April 2006 
Volume 04, Issue 11 
Around Boeing

Third Italian 767 tanker 'delivered' to Naples

The third Boeing 767 airplane for the Italian Air Force rolled out from the Everett, Wash., factory last month. By the end of March it was scheduled to be ferried to Naples, Italy, for tanker modifications at the Aeronavali Modification Center. The airplane will undergo extensive work, including installation of the Remote Aerial Refueling Operator Station, aerial refueling boom, wing pods, centerline hose-and-drogue refueling systems and refueling receptacle.

Rotorcraft employees in UAW 1069 ratify company offer

Employees represented by the United Automobile, Aerospace and Agricultural Implement Workers of America Local 1069 voted on March 18 to accept a four-year contract offer from Boeing. This collective bargaining agreement covers more than 1,300 Integrated Defense Systems employees in Philadelphia . The contract provides a 10 percent increase in total wages and premiums, plus lump-sum payments, and an increase in the pension benefit. Employees will be able to choose between four medical plans with monthly contributions to premiums ranging from zero to 10 percent. New employees hired after Jan. 1, 2007, will not be eligible for retiree medical benefits but will have a higher Savings Plan match to help them save for future retiree medical expenses.

777 line to use 'crawlers'777 line to use 'crawlers'

The 777 Program has begun to use new equipment, known as "crawlers," that will significantly transform the way 777 jetliners are assembled at the Everett, Wash., factory. These machines are integral to the program's effort to implement the Boeing Production System. When used in production, the crawlers will move 1.8 inches per minute in an automated mode while following a white line on the factory floor. The crawlers can move 10 feet per minute when transferring the fuselage section from Systems Installation to Final Body Join.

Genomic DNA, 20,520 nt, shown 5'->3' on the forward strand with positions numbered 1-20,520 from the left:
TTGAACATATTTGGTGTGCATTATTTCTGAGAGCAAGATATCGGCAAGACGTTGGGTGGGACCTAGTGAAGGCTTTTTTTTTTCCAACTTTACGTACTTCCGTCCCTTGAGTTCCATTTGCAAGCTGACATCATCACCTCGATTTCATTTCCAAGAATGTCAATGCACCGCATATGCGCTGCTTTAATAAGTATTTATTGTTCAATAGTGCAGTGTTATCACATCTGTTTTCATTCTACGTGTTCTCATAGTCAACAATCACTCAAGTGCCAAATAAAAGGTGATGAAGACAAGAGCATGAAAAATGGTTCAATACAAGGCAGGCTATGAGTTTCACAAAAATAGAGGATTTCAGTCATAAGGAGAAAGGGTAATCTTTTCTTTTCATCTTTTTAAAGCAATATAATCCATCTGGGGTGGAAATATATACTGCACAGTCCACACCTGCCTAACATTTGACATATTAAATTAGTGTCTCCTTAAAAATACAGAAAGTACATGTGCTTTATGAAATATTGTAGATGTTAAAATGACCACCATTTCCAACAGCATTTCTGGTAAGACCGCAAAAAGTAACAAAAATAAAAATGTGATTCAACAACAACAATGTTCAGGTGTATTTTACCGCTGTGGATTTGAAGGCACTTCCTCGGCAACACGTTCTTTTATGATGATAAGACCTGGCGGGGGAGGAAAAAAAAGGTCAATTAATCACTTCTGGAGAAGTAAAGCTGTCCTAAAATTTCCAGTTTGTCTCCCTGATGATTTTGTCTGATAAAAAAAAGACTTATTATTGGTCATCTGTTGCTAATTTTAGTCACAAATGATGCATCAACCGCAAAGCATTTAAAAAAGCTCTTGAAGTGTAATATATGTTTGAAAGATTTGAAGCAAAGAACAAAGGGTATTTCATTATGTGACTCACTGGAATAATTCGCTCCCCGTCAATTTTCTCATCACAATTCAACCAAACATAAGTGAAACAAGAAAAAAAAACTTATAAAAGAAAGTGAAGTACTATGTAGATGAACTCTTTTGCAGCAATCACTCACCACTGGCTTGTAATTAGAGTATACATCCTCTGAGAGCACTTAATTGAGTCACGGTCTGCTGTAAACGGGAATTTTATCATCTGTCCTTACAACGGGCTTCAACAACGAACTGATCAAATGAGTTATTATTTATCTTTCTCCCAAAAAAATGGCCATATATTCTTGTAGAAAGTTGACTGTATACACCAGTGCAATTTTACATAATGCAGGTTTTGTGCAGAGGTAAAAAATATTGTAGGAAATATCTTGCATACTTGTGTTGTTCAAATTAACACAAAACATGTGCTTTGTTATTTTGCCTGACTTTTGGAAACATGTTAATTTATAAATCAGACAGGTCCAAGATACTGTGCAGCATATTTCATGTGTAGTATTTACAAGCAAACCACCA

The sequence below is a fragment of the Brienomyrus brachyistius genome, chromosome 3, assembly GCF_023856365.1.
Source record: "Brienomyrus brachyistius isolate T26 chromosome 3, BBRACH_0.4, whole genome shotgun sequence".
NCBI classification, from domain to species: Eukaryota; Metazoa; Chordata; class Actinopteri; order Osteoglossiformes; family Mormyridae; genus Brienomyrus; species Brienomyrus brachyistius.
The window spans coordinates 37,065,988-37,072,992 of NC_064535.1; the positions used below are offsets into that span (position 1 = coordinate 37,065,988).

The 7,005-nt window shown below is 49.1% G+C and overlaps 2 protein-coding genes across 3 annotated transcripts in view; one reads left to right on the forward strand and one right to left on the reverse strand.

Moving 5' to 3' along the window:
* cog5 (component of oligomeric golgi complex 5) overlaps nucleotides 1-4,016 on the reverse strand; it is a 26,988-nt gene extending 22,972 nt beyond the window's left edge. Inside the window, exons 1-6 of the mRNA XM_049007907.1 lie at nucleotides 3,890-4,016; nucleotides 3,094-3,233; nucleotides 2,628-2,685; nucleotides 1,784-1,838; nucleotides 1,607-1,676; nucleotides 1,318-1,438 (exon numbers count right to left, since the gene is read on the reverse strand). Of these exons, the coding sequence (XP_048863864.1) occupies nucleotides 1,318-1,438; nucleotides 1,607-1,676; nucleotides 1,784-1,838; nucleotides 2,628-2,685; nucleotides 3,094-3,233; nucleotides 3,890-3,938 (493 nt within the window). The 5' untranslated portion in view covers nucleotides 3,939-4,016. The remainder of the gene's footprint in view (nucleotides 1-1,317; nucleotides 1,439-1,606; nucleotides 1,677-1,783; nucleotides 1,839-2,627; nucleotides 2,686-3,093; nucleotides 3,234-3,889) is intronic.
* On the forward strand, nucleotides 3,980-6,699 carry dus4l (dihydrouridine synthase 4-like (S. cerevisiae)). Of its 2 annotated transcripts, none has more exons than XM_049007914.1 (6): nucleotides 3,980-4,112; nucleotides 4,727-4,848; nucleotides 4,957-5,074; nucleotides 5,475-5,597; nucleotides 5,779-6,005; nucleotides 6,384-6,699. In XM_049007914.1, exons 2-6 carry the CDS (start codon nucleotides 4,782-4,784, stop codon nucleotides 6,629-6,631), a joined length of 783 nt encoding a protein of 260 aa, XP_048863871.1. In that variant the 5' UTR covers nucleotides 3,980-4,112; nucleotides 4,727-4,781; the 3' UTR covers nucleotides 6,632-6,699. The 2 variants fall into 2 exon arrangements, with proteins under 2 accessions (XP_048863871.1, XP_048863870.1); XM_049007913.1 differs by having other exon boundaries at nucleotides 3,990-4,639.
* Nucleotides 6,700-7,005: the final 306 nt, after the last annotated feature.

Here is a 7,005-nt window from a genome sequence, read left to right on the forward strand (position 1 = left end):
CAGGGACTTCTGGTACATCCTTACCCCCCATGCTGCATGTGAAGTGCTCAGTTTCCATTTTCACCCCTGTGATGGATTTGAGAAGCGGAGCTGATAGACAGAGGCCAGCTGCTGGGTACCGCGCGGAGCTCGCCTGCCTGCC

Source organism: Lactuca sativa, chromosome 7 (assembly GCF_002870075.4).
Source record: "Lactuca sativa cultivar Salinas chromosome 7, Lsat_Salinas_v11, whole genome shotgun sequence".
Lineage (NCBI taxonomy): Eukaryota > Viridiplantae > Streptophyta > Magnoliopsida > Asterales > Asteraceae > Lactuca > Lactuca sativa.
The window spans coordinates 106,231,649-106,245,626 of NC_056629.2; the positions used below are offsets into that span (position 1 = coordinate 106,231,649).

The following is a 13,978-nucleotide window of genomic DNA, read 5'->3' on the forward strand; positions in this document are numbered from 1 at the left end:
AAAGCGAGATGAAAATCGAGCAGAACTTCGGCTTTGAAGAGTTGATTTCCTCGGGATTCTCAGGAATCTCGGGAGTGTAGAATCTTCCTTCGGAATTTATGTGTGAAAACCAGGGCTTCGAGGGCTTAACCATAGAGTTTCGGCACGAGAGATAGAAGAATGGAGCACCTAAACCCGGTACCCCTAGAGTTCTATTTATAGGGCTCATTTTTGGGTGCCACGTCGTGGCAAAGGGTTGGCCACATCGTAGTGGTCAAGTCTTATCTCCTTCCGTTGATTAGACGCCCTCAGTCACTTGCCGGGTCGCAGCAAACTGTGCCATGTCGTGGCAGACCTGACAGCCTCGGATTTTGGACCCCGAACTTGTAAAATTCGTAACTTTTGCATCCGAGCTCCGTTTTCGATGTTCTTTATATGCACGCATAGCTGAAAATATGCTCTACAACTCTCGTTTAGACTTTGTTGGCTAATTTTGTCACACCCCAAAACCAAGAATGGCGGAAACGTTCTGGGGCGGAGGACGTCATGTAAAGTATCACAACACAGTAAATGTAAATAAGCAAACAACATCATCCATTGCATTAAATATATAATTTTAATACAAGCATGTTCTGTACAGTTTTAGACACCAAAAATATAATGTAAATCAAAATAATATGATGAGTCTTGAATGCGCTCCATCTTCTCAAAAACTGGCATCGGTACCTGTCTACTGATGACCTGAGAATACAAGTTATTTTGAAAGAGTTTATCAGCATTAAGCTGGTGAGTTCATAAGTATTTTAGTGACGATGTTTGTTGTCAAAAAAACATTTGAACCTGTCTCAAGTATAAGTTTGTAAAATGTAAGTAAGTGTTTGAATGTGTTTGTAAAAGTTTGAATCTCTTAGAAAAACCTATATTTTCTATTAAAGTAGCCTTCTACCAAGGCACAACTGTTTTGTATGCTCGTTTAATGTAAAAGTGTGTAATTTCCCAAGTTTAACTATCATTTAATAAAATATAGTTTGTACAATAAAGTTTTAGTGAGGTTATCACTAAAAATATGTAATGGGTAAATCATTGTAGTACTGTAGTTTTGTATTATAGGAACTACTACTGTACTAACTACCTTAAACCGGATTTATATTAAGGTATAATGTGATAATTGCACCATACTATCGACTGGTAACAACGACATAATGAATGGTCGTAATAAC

Also Around Boeing

  • Flight International magazine in February named Purdue University postgraduate Jim Gregory its Aviation Excellence Awards Engineering Student of the Year. The Boeing Integrated Defense Systems–sponsored award recognizes Gregory's development of a new testing technique for rapidly changing pressure using a porous pressure-sensitive paint and a new piezo-fluidic actuator.
  • A new Emergency Operations Center officially opened in late February at Commercial Airplanes' Everett, Wash., facility. The center will be the point of command for the site in response to a disaster or major incident.
  • Heading toward a scheduled October launch, the Boeing Orbital Express satellite servicing system passed two major milestone last month. The system's Autonomous Space Transport Robotic Operations spacecraft completed a Baseline Integrated System Test, as ASTRO's spacecraft systems were powered up and operated collectively for the first time. ASTRO also successfully completed tests to verify component operation in the actual electromagnetic environment of the spacecraft. Orbital Express is a U.S. Defense Advanced Research Projects Agency program aimed at demonstrating fully autonomous on-orbit satellite servicing.

'Moonshine Wars' draw attention

'Moonshine Wars' draw attentionAttending the 2006 Boeing Commercial Airplanes Moonshine Wars event are (from left) Carolyn Corvi, Airplane Production vice president and general manager; Chihiro Nakao, the former Shingijutsu Consulting president who's considered the "father of Moonshine"; and Commercial Airplanes Lean Enterprise Office Director Mike Herscher. They're looking at one team's Moonshine ideas, which enabled it to develop a solution to a real production problem. Moonshine Wars is an annual event that challenges employees to develop and prove out design and manufacturing solutions. At this year's competition, held in February in Seattle, teams from the 767 Program and Boeing Winnipeg shared the title of the event's co–grand champions. Their prize is a week-long seminar in Japan to strengthen their Moonshine skills. The term Moonshine is derived from the days of U.S. Prohibition, when individuals illegally made their own liquor, usually late at night. They used inexpensive materials; borrowed, adapted and made their own equipment; and adopted the best ideas and methods.

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